Air pollution usually originates from three main sources: emissions from industry and power generation, local sources (households), and transport. In Ostrava’s case, a fourth major factor is cross-border pollution from the nearby industrial conurbation of Katowice (Poland).
In view of the seriousness of this issue, air quality is naturally a key priority for the City (both in terms of its legal powers in this area as set out in the Air Protection Act, and also via various other activities and initiatives). An analytical study has shown that the main sources of air pollution in Ostrava are stationary sources (metallurgical production and power generation), household sources, and transport. However, under current legislation, powers to restrict emissions from large stationary sources are primarily held by national-level state authorities rather than regional/local bodies. The City’s activities in this regard are thus largely limited to two of the above-mentioned sources:transport and local heating sources (the latter are especially relevant in outlying parts of the city). Although the City’s powers with regard to the other two main sources of air pollution are limited, it naturally attempts to influence the situation here as far as it is able (initiatives, official discussions, political influencing).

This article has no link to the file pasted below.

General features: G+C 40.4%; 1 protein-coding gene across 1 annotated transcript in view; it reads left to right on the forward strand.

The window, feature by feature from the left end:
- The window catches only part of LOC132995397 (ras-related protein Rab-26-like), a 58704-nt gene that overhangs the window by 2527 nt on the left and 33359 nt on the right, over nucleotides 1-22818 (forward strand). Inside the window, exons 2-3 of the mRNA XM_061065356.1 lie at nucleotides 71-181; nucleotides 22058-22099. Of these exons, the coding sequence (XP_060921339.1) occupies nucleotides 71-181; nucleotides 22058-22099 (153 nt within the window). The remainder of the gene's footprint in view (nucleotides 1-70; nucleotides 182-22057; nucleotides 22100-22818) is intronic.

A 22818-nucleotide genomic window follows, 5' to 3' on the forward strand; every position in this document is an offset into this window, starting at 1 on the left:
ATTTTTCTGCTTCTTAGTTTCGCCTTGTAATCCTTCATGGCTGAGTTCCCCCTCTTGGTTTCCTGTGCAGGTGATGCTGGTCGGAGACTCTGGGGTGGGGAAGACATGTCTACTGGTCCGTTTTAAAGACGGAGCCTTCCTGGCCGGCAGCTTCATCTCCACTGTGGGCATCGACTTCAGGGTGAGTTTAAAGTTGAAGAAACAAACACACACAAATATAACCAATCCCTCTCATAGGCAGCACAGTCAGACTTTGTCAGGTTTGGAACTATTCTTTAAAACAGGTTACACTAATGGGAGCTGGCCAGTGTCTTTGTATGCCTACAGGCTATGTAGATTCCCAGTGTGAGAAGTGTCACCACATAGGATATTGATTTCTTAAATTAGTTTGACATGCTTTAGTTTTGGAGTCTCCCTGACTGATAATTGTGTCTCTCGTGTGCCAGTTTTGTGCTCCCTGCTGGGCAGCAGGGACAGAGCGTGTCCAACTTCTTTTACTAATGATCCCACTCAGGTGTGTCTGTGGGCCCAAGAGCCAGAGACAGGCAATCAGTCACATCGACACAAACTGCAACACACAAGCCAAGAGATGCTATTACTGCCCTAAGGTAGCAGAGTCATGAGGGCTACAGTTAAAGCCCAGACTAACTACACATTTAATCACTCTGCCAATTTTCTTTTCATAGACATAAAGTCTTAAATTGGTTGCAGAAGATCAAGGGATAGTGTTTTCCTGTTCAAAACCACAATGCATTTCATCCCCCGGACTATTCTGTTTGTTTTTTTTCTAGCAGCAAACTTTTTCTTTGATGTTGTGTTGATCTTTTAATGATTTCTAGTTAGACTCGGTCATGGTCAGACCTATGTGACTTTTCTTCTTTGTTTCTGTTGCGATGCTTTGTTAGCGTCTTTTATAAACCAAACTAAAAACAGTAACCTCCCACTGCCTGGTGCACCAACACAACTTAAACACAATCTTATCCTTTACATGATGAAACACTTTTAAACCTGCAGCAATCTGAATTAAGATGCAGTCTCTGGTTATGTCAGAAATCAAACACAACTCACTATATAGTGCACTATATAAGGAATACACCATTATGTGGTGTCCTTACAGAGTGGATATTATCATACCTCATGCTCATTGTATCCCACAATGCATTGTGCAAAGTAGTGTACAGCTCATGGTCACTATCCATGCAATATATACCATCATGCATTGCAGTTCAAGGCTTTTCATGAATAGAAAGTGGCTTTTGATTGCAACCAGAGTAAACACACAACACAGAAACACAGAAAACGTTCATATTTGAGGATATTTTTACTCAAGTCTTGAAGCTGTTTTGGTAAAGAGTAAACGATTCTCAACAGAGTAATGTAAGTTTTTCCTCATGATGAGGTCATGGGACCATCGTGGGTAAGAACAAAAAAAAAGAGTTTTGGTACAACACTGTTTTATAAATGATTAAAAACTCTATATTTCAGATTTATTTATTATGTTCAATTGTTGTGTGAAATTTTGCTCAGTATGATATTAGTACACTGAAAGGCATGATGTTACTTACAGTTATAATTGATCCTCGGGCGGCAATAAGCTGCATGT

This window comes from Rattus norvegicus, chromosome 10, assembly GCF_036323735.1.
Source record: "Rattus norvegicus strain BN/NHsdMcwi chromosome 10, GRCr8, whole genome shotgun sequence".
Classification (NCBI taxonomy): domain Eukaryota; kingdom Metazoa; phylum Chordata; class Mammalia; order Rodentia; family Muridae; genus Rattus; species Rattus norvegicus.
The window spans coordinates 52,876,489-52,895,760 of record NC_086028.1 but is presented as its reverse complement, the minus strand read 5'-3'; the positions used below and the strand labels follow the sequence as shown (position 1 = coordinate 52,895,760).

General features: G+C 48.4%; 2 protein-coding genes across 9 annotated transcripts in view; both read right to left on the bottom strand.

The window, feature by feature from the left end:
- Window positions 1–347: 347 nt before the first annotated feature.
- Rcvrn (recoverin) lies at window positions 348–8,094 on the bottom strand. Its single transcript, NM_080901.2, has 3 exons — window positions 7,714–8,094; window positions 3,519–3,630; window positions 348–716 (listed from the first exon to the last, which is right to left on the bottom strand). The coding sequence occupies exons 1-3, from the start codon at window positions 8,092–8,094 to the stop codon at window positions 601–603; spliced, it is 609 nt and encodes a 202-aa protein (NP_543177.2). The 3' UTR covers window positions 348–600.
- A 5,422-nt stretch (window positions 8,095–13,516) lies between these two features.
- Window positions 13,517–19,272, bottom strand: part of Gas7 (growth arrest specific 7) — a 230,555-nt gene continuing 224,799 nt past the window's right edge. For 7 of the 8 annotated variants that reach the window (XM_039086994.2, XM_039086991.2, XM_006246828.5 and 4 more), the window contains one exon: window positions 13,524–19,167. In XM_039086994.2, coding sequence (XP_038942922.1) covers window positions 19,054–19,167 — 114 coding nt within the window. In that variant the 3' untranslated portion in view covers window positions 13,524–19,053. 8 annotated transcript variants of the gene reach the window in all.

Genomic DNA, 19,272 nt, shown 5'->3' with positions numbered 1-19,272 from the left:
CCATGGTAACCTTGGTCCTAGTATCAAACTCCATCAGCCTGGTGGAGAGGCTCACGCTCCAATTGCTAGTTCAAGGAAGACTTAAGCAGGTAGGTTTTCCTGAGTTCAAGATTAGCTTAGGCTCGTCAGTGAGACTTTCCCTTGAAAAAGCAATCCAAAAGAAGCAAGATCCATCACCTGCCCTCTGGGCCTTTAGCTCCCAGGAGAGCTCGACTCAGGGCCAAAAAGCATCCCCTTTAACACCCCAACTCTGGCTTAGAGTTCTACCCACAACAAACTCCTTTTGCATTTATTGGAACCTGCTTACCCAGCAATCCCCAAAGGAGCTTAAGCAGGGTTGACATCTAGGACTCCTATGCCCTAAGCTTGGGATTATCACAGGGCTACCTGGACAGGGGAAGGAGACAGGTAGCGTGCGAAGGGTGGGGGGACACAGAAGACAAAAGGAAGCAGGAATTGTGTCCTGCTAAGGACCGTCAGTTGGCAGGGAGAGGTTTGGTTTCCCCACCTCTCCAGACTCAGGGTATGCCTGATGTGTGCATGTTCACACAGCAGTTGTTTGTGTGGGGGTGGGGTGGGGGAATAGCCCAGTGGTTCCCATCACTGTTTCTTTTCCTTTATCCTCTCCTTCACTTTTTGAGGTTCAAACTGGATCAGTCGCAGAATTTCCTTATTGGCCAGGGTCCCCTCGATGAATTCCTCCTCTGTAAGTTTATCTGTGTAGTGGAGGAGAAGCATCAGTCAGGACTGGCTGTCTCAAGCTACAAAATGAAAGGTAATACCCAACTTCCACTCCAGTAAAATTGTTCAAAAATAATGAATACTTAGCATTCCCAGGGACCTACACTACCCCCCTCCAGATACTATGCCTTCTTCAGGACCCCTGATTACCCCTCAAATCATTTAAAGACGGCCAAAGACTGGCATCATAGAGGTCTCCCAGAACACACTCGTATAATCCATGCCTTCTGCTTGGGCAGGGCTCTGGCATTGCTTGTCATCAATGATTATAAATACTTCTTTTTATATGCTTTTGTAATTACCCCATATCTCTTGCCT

The situation in Ostrava is exacerbated by local climatic/meteorological conditions – specifically the occurrence of relatively long periods without wind, leading to protracted inversions in the winter months, which increase concentrations of pollutants regardless of any drop in emissions. As a result, Ostrava experiences fluctuations in mean annual concentrations from year to year, regardless of the overall decrease of emissions in the region. The source of pollutants also differs between winter and summer months. In the winter, household heating is a major source, and under certain meteorological conditions also cross-border pollution (in some locations, household heating emissions from Poland can account for up to 50% of total PM10 concentrations). In the summer, transport is the main source (except in locations with industrial sources).
Air Silesia Project
The issue of cross-border air pollution has been addressed in depth by the project ‘Air Silesia’; the project is unique in terms of the scope of information analyzed and because it evaluates data from both sides of the border using the same methodology. More information here.